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Multiprocessing with multiple arguments to function in Python 2.7?


Python 2.7.5 (default, Sep 30 2013, 20:15:49) 
  [GCC 4.2.1 (Apple Inc. build 5566)] on darwin
  Type "help", "copyright", "credits" or "license" for more information.
  >>> from pathos.multiprocessing import ProcessingPool    
  >>> pool = ProcessingPool(nodes=4)
  >>>
  >>> def func(g,h,i):
  ...   return g+h+i
  ... 
  >>> p.map(func, [1,2,3],[4,5,6],[7,8,9])
  [12, 15, 18]
  >>>
  >>> # also can pickle stuff like lambdas 
  >>> result = pool.map(lambda x: x**2, range(10))
  >>> result
  [0, 1, 4, 9, 16, 25, 36, 49, 64, 81]
  >>>
  >>> # also does asynchronous map
  >>> result = pool.amap(pow, [1,2,3], [4,5,6])
  >>> result.get()
  [1, 32, 729]
  >>>
  >>> # or can return a map iterator
  >>> result = pool.imap(pow, [1,2,3], [4,5,6])
  >>> result
  <processing.pool.IMapIterator object at 0x110c2ffd0>
  >>> list(result)
  [1, 32, 729]

There's a fork of multiprocessing called pathos (note: use the version on github) that doesn't need starmap or helpers or all of that other stuff -- the map functions mirror the API for python's map, thus map can take multiple arguments. With pathos, you can also generally do multiprocessing in the interpreter, instead of being stuck in the __main__ block. pathos is due for a release, after some mild updating -- mostly conversion to python 3.x.

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Multiprocessing with multiple arguments to function in Python 2.7?


Python 2.7.5 (default, Sep 30 2013, 20:15:49) 
  [GCC 4.2.1 (Apple Inc. build 5566)] on darwin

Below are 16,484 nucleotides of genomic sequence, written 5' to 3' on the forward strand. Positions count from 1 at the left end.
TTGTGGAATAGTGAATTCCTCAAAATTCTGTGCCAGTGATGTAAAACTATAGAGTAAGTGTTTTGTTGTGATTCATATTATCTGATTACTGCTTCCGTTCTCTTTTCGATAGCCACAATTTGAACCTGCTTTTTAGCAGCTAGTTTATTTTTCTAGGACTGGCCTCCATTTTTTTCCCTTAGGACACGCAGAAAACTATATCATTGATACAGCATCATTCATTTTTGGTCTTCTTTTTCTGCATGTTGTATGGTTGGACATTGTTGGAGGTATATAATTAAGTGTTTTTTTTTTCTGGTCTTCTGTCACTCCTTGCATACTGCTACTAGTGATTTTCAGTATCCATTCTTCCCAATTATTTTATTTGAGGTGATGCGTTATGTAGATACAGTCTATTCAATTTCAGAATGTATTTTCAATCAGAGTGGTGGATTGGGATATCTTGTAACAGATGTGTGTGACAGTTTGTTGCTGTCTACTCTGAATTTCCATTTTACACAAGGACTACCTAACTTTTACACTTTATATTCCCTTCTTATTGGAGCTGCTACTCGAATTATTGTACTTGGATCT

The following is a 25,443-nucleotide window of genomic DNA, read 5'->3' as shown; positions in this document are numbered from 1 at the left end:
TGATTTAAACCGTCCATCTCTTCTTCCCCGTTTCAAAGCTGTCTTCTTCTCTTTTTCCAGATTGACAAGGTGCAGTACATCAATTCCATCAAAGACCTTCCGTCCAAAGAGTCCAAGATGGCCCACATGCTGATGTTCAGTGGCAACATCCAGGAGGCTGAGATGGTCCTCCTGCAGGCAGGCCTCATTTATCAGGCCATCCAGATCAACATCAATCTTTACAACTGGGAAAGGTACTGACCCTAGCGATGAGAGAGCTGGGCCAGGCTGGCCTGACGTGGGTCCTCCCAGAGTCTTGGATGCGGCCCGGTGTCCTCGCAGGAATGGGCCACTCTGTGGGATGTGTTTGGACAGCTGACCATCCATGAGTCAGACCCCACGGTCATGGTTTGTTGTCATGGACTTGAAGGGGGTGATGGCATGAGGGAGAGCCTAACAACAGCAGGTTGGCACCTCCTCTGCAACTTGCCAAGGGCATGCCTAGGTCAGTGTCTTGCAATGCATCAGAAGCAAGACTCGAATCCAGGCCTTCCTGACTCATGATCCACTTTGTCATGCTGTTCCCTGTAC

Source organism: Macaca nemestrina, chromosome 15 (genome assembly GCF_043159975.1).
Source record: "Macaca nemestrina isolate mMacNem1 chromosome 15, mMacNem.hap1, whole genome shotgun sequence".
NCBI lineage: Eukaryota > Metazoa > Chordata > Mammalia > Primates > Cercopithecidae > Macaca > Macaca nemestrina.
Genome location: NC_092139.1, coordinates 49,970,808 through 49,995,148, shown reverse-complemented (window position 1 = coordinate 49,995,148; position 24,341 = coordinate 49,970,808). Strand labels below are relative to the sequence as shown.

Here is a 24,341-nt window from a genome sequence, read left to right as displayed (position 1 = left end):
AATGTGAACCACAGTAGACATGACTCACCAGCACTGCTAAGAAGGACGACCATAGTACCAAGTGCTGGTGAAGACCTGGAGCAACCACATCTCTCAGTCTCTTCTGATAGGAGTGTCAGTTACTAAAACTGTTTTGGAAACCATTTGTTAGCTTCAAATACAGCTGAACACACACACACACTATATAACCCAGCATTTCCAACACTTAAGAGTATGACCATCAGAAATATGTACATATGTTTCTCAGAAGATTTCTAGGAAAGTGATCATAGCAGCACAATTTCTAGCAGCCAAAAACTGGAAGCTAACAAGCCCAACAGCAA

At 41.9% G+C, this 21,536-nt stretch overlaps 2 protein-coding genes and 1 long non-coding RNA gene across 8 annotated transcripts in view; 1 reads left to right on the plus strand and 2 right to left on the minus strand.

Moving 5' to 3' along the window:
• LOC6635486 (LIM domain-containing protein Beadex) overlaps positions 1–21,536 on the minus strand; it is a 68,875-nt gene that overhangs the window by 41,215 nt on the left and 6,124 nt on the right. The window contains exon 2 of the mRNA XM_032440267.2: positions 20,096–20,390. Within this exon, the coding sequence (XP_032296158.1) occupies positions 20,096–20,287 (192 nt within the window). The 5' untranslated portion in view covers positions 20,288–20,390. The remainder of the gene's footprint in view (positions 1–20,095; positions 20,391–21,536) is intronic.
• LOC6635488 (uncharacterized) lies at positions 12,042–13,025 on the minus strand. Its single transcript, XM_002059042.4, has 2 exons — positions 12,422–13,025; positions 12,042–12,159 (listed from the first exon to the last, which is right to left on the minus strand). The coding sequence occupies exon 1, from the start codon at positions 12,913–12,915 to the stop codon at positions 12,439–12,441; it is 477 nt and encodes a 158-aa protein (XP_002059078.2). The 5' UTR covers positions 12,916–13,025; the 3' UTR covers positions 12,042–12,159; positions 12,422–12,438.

Type "help", "copyright", "credits" or "license" for more information.
  >>> from pathos.multiprocessing import ProcessingPool    
  >>> pool = ProcessingPool(nodes=4)
  >>>
  >>> def func(g,h,i):
  ...   return g+h+i
  ... 
  >>> p.map(func, [1,2,3],[4,5,6],[7,8,9])
  [12, 15, 18]
  >>>
  >>> # also can pickle stuff like lambdas 
  >>> result = pool.map(lambda x: x**2, range(10))
  >>> result
  [0, 1, 4, 9, 16, 25, 36, 49, 64, 81]
  >>>
  >>> # also does asynchronous map
  >>> result = pool.amap(pow, [1,2,3], [4,5,6])
  >>> result.get()
  [1, 32, 729]
  >>>
  >>> # or can return a map iterator
  >>> result = pool.imap(pow, [1,2,3], [4,5,6])
  >>> result
  <processing.pool.IMapIterator object at 0x110c2ffd0>
  >>> list(result)
  [1, 32, 729]

There's a fork of multiprocessing called pathos (note: use the version on github) that doesn't need starmap or helpers or all of that other stuff -- the map functions mirror the API for python's map, thus map can take multiple arguments. With pathos, you can also generally do multiprocessing in the interpreter, instead of being stuck in the __main__ block. pathos is due for a release, after some mild updating -- mostly conversion to python 3.x.

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Multiprocessing with multiple arguments to function in Python 2.7?


import itertools
from multiprocessing import Pool

def func(g, h, i):
    return g + h + i

def helper(args):
    args2 = args[0] + (args[1],)
    return func(*args2)

def main():
    pool = Pool(processes=4)
    result = pool.map(helper,itertools.izip(itertools.repeat((2, 3)), range(10)))
    print result

if __name__ == '__main__':
    main()

Ah, right: now I remember; I've run into this myselfthis problem only happens on Windows, also with "normal" Python :) But even on OS X/Linux, it's still semantically correct to not put top-level code into modules that are about to be imported; which is implicitly the case when using multiprocessing.

Based on the answer from @ErikAllik I'm thinking that this might be a Windows-specific problem.